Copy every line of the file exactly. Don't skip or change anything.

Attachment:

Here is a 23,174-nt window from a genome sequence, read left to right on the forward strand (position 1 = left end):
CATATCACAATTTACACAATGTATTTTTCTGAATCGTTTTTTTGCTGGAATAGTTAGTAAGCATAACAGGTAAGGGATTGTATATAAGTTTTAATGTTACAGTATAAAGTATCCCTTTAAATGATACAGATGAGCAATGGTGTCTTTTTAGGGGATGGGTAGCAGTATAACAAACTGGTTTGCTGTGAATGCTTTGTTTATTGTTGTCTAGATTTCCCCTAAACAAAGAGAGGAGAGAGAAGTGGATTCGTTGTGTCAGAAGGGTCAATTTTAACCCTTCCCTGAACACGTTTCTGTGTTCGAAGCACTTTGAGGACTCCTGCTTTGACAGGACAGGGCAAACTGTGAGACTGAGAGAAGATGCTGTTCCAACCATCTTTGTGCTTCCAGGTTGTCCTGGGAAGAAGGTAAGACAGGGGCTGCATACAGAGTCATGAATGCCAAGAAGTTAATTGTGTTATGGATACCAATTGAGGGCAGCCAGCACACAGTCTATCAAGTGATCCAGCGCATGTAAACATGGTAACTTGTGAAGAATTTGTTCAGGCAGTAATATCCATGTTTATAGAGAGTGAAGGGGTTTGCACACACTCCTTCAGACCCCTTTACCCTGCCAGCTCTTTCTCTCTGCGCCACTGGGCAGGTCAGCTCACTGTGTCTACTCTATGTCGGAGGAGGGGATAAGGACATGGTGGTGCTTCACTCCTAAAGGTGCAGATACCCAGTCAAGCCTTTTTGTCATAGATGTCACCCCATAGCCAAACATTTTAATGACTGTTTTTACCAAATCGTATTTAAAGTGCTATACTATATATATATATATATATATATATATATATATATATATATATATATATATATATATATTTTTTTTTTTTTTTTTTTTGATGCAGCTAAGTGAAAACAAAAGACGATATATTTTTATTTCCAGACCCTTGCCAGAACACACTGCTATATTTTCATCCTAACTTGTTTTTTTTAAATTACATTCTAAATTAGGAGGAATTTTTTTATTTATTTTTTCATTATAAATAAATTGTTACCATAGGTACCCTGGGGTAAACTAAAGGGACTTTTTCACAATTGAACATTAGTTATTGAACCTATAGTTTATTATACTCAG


Here is a 23,174-nt window from a genome sequence, read left to right on the forward strand (position 1 = left end):
CATATCACAATTTACACAATGTATTTTTCTGAATCGTTTTTTTGCTGGAATAGTTAGTAAGCATAACAGGTAAGGGATTGTATATAAGTTTTAATGTTACAGTATAAAGTATCCCTTTAAATGATACAGATGAGCAATGGTGTCTTTTTAGGGGATGGGTAGCAGTATAACAAACTGGTTTGCTGTGAATGCTTTGTTTATTGTTGTCTAGATTTCCCCTAAACAAAGAGAGGAGAGAGAAGTGGATTCGTTGTGTCAGAAGGGTCAATTTTAACCCTTCCCTGAACACGTTTCTGTGTTCGAAGCACTTTGAGGACTCCTGCTTTGACAGGACAGGGCAAACTGTGAGACTGAGAGAAGATGCTGTTCCAACCATCTTTGTGCTTCCAGGTTGTCCTGGGAAGAAGGTAAGACAGGGGCTGCATACAGAGTCATGAATGCCAAGAAGTTAATTGTGTTATGGATACCAATTGAGGGCAGCCAGCACACAGTCTATCAAGTGATCCAGCGCATGTAAACATGGTAACTTGTGAAGAATTTGTTCAGGCAGTAATATCCATGTTTATAGAGAGTGAAGGGGTTTGCACACACTCCTTCAGACCCCTTTACCCTGCCAGCTCTTTCTCTCTGCGCCACTGGGCAGGTCAGCTCACTGTGTCTACTCTATGTCGGAGGAGGGGATAAGGACATGGTGGTGCTTCACTCCTAAAGGTGCAGATACCCAGTCAAGCCTTTTTGTCATAGATGTCACCCCATAGCCAAACATTTTAATGACTGTTTTTACCAAATCGTATTTAAAGTGCTATACTATATATATATATATATATATATATATATATATATATATATATATATATATATATATATTTTTTTTTTTTTTTTTTTTGATGCAGCTAAGTGAAAACAAAAGACGATATATTTTTATTTCCAGACCCTTGCCAGAACACACTGCTATATTTTCATCCTAACTTGTTTTTTTTAAATTACATTCTAAATTAGGAGGAATTTTTTTATTTATTTTTTCATTATAAATAAATTGTTACCATAGGTACCCTGGGGTAAACTAAAGGGACTTTTTCACAATTGAACATTAGTTATTGAACCTATAGTTTATTATACTCAG